Client: United States Forest Service
The Cookhouse Meadow Restoration Project replaced approximately 1600 linear of stream that had incised by 4-6 feet within a meadow setting. The new channel was anticipated to restore a more natural channel morphology and flooding and soil moisture regime throughout the meadow, which is in turn expected to lead to improvements in water quality, vegetation composition, and fish and wildlife habitat. The project used stacked sod, salvaged from distributed areas throughout the adjacent meadow, to construct stable banks that will allow for natural channel evolution and adjustment.
Client: US Forest Service
Waterways staff led an interdisciplinary team to assess existing conditions within the Blackwood Creek Watershed, and then prepare detailed engineering plans and specifications for recommended projects. Blackwood Creek is a major tributary to Lake Tahoe, drains a mix of steep volcanic and granitic terrain, has a high bedload transport rate, and was historically impacted by grazing, logging, and instream gravel mining. Key impacts identified during the study were excessive bank erosion and channel widening associated with channel incision and loss of floodplain connectivity and the presence of several fish passage barriers. To restore the physical processes that sustain channel morphology and biological function, an aggressive, long-term restoration strategy was proposed. To date, four distinct restoration projects have been designed and implemented:
Client: USFS- Lake Tahoe Basin Management Unit
Waterways, in coordination with the USFS Lake Tahoe Basin Management Unit (LTBMU) and Swanson Hydrology, has developed designs to restore the mainstem and tributaries of Cold Creek in the High Meadow Complex (HMC) near South Lake Tahoe, California. The basic restoration objective is to increase soil moisture within approximately 70 acres of meadow area by modifying the morphology and hydrology of the streams in a manner consistent with natural geomorphic processes. Work involves re-constructing approximately 8,700 linear feet of channel and raising the elevation of the streambeds by 2 to 4 feet. The project will significantly increase the diversity and density of meadow wetland vegetation species and shift some areas from seasonally dry and sparse mesic meadows to wet meadow conditions.
The project’s three-year construction plan was completed in 2012, with Waterways providing on-site construction observation.
Client: Truckee River Watershed Council & California State Parks
A 2007 geomorphic assessment of the Coldstream Canyon watershed identified opportunities to restore stream and watershed function along the lower one-half mile of Cold Creek, extending upstream from the confluence with Donner Creek. Waterways, in coordination with River Run Consulting, prepared final designs for the restoration of this reach. Designs included inset floodplain bench excavation, re-contouring of steep banks and log/boulder barb installations to reduce bank erosion and expand and improve riparian habitat. Waterways and River Run also provided permit support and construction oversight.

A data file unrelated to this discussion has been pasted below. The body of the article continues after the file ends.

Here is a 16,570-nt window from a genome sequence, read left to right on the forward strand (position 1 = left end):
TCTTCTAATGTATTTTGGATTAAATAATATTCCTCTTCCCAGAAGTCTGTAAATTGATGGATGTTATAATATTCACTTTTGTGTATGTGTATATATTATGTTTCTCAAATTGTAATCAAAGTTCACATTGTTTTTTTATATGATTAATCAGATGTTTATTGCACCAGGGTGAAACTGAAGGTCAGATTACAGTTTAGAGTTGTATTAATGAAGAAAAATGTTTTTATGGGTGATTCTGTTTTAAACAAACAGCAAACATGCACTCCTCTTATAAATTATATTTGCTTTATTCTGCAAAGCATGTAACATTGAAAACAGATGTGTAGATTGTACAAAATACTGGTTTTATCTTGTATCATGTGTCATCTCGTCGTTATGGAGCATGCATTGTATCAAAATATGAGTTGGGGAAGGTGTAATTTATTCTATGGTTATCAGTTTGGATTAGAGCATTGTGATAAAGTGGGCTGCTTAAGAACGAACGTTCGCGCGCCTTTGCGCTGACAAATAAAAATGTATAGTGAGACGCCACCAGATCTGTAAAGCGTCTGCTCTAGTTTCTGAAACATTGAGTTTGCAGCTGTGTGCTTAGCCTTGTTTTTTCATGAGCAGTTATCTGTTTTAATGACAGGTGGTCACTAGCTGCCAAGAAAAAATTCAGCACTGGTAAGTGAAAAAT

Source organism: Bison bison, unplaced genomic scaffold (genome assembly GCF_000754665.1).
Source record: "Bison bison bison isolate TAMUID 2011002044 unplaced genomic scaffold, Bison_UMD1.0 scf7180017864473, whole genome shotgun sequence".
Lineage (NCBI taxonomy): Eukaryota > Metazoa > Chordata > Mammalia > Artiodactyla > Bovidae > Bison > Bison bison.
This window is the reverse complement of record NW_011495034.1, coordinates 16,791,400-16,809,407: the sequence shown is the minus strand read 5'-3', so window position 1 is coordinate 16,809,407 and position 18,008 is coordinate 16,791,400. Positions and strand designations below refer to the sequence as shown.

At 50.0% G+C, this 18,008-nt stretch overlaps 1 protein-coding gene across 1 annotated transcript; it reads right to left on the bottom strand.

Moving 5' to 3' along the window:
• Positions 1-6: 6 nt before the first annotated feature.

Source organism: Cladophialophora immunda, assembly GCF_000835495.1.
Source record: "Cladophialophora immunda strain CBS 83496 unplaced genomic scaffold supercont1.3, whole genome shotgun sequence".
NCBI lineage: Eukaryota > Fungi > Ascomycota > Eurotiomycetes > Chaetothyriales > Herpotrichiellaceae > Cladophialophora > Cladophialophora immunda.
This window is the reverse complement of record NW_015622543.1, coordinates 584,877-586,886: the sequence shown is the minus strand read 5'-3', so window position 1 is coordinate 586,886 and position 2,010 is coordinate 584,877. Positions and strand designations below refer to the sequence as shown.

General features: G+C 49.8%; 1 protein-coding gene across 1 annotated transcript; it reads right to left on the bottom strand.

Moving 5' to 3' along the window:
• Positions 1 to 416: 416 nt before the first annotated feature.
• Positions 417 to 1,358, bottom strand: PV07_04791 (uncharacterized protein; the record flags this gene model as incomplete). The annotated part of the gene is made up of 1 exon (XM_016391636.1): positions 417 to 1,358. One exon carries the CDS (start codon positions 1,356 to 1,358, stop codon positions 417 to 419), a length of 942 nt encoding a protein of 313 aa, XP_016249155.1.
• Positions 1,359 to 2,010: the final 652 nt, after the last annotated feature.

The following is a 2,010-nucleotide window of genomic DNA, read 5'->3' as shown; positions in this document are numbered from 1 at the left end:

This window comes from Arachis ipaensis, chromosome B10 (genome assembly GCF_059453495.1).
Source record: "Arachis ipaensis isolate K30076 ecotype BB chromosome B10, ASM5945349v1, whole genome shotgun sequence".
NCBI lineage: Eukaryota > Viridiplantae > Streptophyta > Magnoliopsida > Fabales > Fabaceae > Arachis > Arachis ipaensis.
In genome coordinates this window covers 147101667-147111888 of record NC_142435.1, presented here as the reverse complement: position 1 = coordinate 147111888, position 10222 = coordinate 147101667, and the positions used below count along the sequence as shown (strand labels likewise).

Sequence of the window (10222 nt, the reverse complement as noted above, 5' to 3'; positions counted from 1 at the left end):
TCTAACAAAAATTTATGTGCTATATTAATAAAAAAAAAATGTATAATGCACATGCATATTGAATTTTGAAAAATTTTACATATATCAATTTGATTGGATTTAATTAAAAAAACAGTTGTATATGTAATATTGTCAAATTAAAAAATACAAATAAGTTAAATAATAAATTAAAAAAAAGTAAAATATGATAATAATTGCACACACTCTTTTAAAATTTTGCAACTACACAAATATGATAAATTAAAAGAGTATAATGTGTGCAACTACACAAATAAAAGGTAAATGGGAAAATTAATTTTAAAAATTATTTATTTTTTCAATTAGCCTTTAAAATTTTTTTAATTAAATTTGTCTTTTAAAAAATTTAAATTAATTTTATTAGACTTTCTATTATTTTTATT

Client: Vail Resorts
Waterways staff was retained to prepare the Edgewood Watershed Assessment and Enhancement Plan (EWAEP) for the portion of the Edgewood Creek watershed managed by Heavenly Mountain Resort, located in the Lake Tahoe Basin, as part of the resorts 2005 Master Plan. The purpose of the EWAEP was to identify potential restoration projects in the Edgewood Creek watershed to improve Stream Environment Zone health and improve water quality. The final EWAEP was submitted in January 2006 and was followed by four restoration designs completed in 2006.
Client: California Trout, Inc.
Lower Hat Creek is an important coldwater fishery and is a designated Wild Trout Fishery by the California Department of Fish and Wildlife. Decades of cattle grazing, the introduction of muskrats, and over fishing caused the degradation of riparian and aquatic habitat along lower Hat Creek. Waterways, in collaboration with Streeter Group and California Trout, Inc., completed designs to restore a reach of Hat Creek. The restoration measures included installing a 160’-long pedestrian bridge and trail, and relocating the parking facilities that improve angler access and reduce habitat disturbance. Additional enhancements included placing large in-stream wood structures to improve trout habitat. Installation of the wood structures was completed in 2015, with the bridge installation occurring during 2016.California Trout filmed the bridge construction and the video can be watched here: https://www.youtube.com/watch?v=qp9cy-d8XV4
Client: American Rivers, Inc. & Placer County Resource Conservation District
Waterways was selected to develop and analyze alternatives for ecological restoration of the Hope Valley Meadow on the West Fork Carson River, with a primary goal of enhancing the full range of ecosystem services this highly visible and well-known meadow provides.
Client: The Nature Conservancy
Independence Lake holds one of only two known wild, self-sustaining populations of Lahontan cutthroat trout in the world - a species that has been lost from 99% of its historic range. Waterways staff are proud to have assisted The Nature Conservancy in their efforts to protect and restore this critical habitat through the planning and design of a barrier to exclude non-native fish from the lake.
Client: Granite Construction Company